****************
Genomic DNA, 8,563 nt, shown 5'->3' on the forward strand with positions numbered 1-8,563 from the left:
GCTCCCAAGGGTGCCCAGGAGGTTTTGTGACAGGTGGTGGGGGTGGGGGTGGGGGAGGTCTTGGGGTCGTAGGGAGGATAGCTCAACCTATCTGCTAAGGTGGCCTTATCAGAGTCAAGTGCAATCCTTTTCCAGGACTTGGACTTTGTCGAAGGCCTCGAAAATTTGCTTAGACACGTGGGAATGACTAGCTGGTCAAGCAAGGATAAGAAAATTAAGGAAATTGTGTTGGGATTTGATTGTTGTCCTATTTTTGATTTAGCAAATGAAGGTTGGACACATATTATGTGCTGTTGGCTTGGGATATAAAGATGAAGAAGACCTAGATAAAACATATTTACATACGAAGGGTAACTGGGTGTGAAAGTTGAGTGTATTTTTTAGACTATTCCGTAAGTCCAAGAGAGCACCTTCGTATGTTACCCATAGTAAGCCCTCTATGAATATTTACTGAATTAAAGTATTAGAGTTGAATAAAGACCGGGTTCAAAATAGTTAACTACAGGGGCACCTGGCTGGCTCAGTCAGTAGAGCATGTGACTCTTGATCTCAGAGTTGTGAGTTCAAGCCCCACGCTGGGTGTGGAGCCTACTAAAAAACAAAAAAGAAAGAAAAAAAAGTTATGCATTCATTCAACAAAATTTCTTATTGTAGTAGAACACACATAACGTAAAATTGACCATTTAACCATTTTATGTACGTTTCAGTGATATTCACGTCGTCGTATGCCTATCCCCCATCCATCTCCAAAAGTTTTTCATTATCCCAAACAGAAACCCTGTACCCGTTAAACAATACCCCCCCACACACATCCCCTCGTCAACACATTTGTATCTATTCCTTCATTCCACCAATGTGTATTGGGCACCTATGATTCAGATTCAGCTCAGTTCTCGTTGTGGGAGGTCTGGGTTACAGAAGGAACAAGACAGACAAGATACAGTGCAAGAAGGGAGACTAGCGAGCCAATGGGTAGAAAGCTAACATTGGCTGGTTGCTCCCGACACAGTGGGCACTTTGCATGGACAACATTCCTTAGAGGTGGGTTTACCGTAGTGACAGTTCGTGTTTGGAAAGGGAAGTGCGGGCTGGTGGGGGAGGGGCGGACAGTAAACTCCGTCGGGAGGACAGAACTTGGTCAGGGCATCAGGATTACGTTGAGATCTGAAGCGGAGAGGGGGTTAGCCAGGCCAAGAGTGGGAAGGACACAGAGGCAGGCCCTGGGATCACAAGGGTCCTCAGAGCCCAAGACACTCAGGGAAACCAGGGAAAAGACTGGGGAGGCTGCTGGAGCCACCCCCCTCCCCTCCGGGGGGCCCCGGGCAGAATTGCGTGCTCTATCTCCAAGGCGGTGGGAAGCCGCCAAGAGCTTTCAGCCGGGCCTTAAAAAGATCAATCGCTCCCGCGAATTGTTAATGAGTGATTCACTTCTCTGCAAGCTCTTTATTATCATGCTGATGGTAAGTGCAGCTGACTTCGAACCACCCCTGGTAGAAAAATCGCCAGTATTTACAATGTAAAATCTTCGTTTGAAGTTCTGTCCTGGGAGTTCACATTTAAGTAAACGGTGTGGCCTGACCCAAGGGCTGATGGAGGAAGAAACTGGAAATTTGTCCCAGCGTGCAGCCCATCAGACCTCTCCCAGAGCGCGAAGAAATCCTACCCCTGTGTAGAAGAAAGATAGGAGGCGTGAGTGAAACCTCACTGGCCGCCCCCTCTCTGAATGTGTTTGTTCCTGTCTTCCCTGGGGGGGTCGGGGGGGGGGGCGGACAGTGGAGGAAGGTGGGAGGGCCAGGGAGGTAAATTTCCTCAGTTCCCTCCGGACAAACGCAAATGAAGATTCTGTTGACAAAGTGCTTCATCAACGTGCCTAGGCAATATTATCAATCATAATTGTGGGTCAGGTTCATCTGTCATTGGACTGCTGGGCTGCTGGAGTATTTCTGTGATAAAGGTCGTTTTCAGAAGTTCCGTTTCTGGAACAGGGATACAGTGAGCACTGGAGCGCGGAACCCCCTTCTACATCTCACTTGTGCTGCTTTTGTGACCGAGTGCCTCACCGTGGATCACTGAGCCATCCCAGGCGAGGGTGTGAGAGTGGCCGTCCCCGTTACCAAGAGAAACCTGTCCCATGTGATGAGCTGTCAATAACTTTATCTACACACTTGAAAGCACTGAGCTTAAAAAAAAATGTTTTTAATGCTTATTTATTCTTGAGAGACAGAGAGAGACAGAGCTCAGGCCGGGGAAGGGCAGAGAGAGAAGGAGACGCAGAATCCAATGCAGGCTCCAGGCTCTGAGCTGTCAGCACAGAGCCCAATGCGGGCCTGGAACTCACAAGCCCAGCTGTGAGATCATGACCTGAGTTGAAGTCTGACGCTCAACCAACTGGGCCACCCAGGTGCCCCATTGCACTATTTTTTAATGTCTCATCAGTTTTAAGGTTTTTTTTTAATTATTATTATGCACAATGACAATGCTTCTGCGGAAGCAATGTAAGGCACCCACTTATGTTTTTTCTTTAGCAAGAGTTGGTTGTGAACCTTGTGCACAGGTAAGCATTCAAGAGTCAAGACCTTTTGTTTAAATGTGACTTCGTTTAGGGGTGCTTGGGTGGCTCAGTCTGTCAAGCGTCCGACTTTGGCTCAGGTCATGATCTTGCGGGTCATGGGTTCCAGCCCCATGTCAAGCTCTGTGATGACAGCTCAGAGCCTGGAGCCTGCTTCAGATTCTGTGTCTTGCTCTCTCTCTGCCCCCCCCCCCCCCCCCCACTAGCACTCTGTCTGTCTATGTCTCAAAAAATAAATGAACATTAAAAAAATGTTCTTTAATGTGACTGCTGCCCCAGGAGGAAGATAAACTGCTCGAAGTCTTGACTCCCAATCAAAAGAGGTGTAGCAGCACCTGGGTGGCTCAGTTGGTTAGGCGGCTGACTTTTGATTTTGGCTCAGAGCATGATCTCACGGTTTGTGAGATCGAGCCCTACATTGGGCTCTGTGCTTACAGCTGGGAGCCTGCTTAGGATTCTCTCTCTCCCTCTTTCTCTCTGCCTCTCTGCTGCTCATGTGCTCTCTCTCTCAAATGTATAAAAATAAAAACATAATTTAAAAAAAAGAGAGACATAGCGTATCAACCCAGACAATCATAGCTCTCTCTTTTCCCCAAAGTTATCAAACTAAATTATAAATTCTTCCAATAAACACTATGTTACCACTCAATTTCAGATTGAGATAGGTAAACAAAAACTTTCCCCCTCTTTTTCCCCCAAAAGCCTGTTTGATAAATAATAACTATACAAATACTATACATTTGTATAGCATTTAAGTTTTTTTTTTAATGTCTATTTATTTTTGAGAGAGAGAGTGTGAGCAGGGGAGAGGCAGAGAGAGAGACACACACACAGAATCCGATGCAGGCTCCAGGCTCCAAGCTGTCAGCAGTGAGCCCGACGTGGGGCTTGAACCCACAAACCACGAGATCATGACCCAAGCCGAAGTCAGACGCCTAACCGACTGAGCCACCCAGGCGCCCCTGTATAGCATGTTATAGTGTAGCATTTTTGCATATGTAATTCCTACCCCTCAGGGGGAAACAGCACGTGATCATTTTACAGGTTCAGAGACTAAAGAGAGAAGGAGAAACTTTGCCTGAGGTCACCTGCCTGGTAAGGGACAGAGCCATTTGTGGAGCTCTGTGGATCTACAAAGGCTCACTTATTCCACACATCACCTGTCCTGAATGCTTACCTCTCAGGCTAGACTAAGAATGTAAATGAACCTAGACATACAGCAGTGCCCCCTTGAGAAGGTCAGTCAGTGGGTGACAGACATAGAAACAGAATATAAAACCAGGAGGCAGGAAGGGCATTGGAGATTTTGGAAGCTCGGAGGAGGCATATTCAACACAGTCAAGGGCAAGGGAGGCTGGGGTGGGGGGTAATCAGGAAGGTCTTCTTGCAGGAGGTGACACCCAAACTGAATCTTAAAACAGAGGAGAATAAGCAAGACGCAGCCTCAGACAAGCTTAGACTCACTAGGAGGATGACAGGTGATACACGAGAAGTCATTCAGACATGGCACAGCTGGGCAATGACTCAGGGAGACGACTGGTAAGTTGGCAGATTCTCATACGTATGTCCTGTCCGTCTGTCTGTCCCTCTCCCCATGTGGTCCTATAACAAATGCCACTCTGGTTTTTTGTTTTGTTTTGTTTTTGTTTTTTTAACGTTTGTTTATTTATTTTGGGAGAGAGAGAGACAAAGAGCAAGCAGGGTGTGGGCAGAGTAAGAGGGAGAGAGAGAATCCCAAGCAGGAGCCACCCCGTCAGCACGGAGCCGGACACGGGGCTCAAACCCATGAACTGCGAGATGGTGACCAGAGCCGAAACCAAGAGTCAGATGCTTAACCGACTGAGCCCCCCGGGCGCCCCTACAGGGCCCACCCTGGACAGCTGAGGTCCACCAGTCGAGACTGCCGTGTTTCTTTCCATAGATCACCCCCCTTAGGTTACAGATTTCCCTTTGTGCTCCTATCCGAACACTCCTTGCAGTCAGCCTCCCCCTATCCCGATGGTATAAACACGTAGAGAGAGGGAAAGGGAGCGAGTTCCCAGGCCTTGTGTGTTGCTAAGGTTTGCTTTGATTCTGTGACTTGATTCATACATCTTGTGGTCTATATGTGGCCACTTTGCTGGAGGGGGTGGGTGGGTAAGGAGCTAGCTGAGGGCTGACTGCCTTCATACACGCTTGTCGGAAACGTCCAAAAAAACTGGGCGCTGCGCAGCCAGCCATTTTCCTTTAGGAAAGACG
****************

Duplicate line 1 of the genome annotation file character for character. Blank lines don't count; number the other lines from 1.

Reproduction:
Genomic DNA, 8,563 nt, shown 5'->3' on the forward strand with positions numbered 1-8,563 from the left: